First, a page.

The consecutive lockdowns have thrown open new challenges to the economy of the region in general and fruit economy in particular. One such challenge is inability of producers to have access to markets outside the territory of J & K. This is more true in the context of fruits like apples produced in the region. Apple producers of Valley have suffered huge losses due to the lockdown imposed since August 2019. First, the fruit could not reach mandis in Delhi, Mumbai and elsewhere in time due to frequent blocking of the only Highway linking Kashmir with outside world. The trucks carrying loads of fruits were stranded for days on highway leading to rotting of the fruit. Secondly, once the highway was opened intermittently, a huge volume of fruit reached these mandis at once resulting in more supply than demand and consequent fetching of lower prices. A good portion of fruits were stored in cold storages intended to be sold after relaxation in lockdown after during the months of March and onwards. However, due to Covid19 and resultant lockdown the fruit could not reach markets outside the region resulting in more losses to the business community associated with the trade.
There are, however, important lessons that need to be learnt by the business community of the region. They need to reassess the whole situation and sharpen their skills to take these challenges head-on. Such challenges can be tackled and its adverse impact may be mitigated if not totally overcome. While on the one hand the agricultural produce of the region is heavily dependent on the markets located outside the region, on the other hand recent years have witnessed huge local demand for such produce. There is certainly a change in pattern of consumption in the region. This needs to be studied scientifically. As per a Report published in Greater Kashmir in 2019, Kashmir Valley imports 230 trucks of melons daily. (Cited from Greater Kashmir May 26 2019). As per another estimate in the year 2017 Kashmir consumed melons worth 2.7 core rupees each day (cited from Kashmir Life June 14 2017). This must be true for other fruits like banana, mangoe and grapes etc. This implies that local population spends a good amount of money on purchase of fruit imported from outside the region and has the potential to consume locally produced fruit in good quantity as well. Therefore the producers of the valley need to pay their attention towards the local available markets as well. If the data given above is to be believed there seems to be huge potential in our local market as well. The local market has its own advantages also. It is easily accessible, less expensive owing to less transportation costs, less or no storage costs due to favorable climatic conditions, lesser taxes in the form of tolls etc, and lesser middlemen are involved. Further, the option of sending fruit to markets outside is always available to any trader if local market gets saturated or fetches lesser price. Such an option is not available once the fruit (being of perishable nature) is sent to mandis outside the region. Going through social media posts on different platforms, recently the campaigns like Consume Local Apples were trending. People of the valley are willing to consume locally produced fruit provided that quality of the fruit is good and the prices are affordable. Though many people have voiced their concern on the availability of quality apples at affordable rates, in my opinion, given the benefits of supplying fruit to local markets, both these problems can easily be managed. Let the local market be the first desired destination of the local produce. This will help prevent local producers from being over dependent on markets outside the region one the one hand and generate more local employment on the other.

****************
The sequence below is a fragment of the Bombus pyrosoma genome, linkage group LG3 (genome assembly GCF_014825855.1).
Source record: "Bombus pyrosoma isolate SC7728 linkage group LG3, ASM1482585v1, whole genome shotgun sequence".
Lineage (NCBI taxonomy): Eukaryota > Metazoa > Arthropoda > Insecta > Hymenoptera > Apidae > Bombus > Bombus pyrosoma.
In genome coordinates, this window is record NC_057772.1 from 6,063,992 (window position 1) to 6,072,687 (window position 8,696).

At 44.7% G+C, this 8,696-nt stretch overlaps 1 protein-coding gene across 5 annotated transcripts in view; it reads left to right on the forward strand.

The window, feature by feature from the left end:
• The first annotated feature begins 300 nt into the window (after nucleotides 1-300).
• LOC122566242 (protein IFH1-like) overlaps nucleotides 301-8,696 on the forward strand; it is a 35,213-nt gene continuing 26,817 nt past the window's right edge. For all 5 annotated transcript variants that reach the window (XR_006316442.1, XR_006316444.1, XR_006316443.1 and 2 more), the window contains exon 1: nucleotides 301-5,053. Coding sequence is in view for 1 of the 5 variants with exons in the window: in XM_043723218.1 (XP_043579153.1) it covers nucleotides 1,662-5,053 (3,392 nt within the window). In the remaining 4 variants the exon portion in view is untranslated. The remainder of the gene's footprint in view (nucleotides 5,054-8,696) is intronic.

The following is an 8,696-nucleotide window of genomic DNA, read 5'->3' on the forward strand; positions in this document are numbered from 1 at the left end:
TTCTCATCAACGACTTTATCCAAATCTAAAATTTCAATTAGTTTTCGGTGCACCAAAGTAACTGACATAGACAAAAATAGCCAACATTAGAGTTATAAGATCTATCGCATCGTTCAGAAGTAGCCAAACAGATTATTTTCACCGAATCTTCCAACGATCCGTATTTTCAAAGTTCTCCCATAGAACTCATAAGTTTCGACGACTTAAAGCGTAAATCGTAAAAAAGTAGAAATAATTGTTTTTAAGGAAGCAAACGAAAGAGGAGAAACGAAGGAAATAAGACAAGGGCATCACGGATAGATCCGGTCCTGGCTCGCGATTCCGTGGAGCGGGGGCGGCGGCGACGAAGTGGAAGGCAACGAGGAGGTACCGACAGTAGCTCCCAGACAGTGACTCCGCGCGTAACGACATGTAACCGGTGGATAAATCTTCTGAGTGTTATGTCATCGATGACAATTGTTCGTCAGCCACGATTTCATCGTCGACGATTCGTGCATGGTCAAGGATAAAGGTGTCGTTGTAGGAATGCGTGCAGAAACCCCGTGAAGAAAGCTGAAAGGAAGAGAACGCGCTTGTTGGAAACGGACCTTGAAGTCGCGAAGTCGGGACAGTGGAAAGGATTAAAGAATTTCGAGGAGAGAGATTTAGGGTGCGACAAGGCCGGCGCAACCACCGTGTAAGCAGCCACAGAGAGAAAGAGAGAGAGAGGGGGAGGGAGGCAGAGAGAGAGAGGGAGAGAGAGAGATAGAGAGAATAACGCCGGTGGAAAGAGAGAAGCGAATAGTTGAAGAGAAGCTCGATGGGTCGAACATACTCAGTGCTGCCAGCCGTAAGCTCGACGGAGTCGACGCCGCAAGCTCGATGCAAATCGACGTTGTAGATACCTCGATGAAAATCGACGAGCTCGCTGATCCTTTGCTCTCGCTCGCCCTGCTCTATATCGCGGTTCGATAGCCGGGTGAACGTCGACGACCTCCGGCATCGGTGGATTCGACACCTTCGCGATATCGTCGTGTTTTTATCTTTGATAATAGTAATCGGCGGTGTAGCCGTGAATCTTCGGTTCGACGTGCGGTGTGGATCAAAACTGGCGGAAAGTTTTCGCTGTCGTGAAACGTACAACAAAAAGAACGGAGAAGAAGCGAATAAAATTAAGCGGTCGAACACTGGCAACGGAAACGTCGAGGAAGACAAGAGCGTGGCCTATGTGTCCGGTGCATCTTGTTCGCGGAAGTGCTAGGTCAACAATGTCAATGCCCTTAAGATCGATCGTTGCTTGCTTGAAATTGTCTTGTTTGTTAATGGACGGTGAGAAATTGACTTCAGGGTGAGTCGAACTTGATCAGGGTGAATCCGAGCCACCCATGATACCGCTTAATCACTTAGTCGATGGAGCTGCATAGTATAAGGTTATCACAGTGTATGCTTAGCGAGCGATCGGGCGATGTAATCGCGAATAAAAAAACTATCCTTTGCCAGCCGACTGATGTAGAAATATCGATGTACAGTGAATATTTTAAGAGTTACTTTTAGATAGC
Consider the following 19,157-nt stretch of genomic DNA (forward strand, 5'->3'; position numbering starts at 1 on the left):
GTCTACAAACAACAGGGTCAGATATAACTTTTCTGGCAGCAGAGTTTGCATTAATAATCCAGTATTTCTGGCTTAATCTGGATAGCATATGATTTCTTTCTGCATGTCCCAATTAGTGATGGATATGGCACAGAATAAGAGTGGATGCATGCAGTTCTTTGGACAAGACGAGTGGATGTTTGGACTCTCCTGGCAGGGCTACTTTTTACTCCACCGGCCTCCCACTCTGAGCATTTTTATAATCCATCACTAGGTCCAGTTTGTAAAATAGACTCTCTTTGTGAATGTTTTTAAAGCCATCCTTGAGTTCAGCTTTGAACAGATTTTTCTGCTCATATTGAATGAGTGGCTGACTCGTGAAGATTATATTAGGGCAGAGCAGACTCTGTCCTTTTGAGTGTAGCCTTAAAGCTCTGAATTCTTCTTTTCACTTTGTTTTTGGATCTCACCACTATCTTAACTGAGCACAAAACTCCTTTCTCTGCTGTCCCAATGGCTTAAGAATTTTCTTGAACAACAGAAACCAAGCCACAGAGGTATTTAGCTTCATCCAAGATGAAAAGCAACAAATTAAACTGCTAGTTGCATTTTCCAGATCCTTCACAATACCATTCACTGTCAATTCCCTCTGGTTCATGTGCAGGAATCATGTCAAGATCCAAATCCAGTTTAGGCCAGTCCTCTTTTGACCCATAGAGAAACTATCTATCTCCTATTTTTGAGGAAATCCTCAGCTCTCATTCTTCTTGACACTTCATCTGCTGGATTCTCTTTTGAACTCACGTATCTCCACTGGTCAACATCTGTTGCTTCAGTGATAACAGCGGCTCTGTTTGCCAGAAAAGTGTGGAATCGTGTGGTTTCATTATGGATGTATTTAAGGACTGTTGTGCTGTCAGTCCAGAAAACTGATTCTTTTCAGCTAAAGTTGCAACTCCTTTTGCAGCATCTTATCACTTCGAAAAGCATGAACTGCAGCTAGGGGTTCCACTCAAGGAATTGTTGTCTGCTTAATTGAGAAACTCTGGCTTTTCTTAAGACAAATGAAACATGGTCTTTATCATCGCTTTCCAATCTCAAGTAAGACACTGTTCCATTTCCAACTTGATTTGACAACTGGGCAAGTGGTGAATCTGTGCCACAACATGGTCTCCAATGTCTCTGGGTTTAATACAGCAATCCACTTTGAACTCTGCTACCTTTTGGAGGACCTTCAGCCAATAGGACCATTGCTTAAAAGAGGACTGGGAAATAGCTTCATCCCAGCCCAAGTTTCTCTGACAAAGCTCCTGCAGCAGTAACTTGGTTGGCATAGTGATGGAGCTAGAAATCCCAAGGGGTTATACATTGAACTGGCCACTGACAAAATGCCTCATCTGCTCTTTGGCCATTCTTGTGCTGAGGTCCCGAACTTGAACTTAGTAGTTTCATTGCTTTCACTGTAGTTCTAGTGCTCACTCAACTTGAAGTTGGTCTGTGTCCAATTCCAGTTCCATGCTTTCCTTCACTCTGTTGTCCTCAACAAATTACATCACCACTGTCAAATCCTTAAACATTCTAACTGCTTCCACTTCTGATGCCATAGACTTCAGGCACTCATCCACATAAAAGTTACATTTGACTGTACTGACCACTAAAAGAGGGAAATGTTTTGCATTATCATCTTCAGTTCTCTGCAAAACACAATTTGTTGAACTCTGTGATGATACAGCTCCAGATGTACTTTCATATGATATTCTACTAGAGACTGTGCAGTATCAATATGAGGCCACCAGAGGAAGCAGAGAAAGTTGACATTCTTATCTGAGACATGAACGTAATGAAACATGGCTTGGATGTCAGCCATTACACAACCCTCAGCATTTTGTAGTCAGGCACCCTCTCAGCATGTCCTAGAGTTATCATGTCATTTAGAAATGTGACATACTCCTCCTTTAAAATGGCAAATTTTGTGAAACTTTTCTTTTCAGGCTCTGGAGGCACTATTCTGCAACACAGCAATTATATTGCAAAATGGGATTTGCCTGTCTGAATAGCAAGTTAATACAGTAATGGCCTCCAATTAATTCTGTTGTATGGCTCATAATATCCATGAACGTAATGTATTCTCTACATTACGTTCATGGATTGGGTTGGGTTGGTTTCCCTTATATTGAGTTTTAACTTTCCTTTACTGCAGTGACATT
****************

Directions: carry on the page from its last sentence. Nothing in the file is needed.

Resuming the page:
The way this pandemic and consequent lockdowns have shaken economies across the world, it is high time that all local stakeholders involved in the trade come forward and make combined efforts to tap the potential of home markets first. In this, Kashmir Chamber of Commerce & Industry, Fruit Growers Associations and Retailers bodies need to come together and study this option jointly in a scientific manner and devise methods to exploit local untapped market.
Showkat Hussain Shah works for J&K Bank (Law Department).